Whether you are reading a business article, attending a keynote speech or panel discussion, or even furthering your studies, there is one message that comes through loud and clear: digital transformation is a crucial step that all businesses must take. In this increasingly digital world, the corresponding integration of digital technology into all areas of a business are imperative in order to remain relevant and competitive. A company’s ongoing digital transformation fundamentally changes how they operate and deliver value to their customers, while simultaneously changing their corporate culture where challenging the status quo, experimenting outside their comfort zone, and getting comfortable with failure, becomes ingrained in their corporate ethos.
However, companies have been wrestling with the concept of digital transformation for the last few years due to both the enormous amounts of data that their business models now generate, combined with the dramatic adoption rates of smart phone devices. In fact, as per a Deloitte Report, we are now living in an era of unprecedented technological innovation with 90% of all the world’s business data produced in just the last two years, while more than 26 billion smart devices are now in circulation. To adapt to this new era and take advantage of the opportunities that it generates, many companies need to radically overhaul their existing operations and corporate culture in order to stay ahead of newer, faster, and more agile competitors while also meeting the demands of more educated customers.
Up until now however, for many companies, this has been a slow transition with digital transformation considered a “nice to have” as opposed to the integral driver of their business models. Through a combination of impassive leadership, lack of alignment between business units and technology teams, and siloed organizational structures, talk of digitalisation being an imperative, has not yet translated into direct action, with business cases for new investment in digital tools and projects taking months or even years to evaluate and approve.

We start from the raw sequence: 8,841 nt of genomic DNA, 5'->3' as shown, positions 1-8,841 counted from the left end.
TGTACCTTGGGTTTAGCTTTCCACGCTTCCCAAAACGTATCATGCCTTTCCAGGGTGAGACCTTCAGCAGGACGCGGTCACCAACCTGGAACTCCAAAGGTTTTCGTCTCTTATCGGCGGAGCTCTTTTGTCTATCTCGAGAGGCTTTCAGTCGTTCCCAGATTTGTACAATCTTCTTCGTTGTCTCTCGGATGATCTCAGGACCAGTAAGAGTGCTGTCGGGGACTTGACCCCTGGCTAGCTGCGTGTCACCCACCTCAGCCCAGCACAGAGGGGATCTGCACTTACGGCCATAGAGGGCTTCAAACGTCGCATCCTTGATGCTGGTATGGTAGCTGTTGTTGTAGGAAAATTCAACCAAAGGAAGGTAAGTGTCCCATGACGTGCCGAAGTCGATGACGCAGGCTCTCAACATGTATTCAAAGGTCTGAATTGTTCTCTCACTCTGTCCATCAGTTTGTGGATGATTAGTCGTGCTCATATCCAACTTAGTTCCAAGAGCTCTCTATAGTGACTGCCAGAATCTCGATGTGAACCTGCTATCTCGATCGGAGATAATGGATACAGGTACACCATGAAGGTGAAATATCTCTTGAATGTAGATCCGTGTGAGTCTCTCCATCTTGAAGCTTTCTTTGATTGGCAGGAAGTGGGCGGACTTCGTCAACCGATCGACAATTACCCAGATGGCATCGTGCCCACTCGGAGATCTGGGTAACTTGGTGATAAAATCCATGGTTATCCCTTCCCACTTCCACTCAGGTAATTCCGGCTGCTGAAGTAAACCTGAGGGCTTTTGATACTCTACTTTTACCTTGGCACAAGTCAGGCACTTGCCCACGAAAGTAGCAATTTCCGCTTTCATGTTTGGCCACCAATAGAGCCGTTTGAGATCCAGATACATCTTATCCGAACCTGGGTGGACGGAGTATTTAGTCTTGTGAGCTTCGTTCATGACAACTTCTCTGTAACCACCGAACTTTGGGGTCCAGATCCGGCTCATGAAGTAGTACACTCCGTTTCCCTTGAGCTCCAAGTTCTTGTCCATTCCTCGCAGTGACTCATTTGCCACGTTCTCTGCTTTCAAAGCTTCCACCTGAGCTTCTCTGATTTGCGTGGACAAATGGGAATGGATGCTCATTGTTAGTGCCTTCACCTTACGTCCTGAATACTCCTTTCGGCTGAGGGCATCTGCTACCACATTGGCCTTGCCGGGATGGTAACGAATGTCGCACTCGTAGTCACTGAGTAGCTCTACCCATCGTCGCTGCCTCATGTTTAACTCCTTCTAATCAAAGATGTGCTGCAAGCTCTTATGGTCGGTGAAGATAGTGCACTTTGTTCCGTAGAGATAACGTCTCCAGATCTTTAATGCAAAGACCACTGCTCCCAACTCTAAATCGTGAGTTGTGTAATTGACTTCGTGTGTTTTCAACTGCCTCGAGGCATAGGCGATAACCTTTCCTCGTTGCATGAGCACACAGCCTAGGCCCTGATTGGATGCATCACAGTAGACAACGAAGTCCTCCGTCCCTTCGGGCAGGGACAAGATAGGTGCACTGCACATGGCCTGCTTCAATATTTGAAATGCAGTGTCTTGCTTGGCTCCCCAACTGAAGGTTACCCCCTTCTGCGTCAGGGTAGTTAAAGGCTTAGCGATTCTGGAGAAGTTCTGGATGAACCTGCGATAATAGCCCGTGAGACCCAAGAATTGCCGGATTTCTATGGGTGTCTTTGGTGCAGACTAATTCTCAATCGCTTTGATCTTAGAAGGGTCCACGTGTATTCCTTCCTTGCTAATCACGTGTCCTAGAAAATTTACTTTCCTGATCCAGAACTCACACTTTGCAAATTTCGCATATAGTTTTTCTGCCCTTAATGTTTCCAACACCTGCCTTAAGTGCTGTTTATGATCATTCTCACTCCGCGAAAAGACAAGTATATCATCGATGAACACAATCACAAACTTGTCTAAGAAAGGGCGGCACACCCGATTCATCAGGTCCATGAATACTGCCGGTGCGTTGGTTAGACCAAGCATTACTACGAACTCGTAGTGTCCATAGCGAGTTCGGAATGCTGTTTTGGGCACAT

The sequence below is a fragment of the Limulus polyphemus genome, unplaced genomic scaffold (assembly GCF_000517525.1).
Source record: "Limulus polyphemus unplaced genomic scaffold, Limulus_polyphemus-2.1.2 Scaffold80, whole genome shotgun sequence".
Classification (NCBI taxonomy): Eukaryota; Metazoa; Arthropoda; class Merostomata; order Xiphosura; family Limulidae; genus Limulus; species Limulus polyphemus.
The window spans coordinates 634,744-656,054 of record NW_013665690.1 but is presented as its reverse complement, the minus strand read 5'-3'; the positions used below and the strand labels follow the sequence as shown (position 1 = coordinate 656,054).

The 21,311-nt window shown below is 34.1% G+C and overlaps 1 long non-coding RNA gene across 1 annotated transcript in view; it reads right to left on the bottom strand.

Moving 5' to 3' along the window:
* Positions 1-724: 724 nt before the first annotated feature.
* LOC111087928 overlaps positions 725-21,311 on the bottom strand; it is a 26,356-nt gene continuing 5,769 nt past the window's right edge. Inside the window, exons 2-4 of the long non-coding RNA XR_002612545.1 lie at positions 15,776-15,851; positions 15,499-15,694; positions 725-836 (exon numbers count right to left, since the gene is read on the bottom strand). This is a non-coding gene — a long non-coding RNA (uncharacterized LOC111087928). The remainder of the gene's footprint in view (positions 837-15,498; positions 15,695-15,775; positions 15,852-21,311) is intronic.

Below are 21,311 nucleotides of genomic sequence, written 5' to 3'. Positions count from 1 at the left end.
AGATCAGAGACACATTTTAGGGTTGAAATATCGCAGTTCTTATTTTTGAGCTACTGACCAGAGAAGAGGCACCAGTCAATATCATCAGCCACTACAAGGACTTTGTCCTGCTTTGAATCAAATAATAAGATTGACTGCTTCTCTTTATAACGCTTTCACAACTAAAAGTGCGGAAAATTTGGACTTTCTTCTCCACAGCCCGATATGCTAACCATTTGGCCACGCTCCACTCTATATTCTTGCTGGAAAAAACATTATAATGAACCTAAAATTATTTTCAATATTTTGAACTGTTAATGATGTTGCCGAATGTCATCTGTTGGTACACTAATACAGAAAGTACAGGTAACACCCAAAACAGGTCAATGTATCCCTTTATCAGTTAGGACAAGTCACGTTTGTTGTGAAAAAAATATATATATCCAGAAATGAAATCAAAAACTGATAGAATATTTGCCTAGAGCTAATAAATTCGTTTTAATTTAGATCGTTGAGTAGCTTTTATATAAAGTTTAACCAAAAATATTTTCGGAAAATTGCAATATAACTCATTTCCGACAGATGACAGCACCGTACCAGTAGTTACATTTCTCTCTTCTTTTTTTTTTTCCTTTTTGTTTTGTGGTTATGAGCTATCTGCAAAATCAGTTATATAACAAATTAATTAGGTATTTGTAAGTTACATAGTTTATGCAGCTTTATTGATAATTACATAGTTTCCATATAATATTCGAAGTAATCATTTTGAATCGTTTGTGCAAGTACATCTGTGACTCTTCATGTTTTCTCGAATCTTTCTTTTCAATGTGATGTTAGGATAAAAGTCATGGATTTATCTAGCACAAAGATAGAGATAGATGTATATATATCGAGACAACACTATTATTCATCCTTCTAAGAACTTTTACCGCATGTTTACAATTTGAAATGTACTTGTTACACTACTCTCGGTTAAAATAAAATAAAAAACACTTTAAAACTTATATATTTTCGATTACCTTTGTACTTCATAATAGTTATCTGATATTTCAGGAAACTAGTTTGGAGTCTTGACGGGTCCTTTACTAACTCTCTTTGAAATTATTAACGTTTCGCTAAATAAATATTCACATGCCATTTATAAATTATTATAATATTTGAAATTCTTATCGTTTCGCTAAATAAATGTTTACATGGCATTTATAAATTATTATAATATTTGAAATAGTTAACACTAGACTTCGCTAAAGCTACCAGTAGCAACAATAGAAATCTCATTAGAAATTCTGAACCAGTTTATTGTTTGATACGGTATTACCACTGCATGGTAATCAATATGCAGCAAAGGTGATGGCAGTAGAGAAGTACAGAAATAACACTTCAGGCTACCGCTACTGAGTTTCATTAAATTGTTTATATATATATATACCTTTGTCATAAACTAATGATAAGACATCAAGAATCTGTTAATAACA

This apathy and non-committal approach to digital transformation all changed in as early as February of this year, when the Covid-19 pandemic turned our world upside down, completely changing the way we conduct business, as companies scrambled for survival. For the companies that had already commenced their digital transformation journeys, the transition was obviously smoother than for those who remain unconvinced of the merits of evolving, while even established e-commerce business models struggled to adapt to an increase in customer demand.
Now, more than ever, companies need to select a technology solutions provider that is flexible, fluid, and agile, with experience in the creation of frameworks for digital transformation, including complex system integration expertise. Concurrently, they must be intuitive enough to effectively evaluate the merit of legacy IT systems that cannot be integrated to a new digital environment, to identify whether they can still be of value while the rest of the company transforms. With digital transformation initiatives implemented earlier in the year based on crisis-management, companies must now partner with technology solutions providers focussed on future-proofing their business.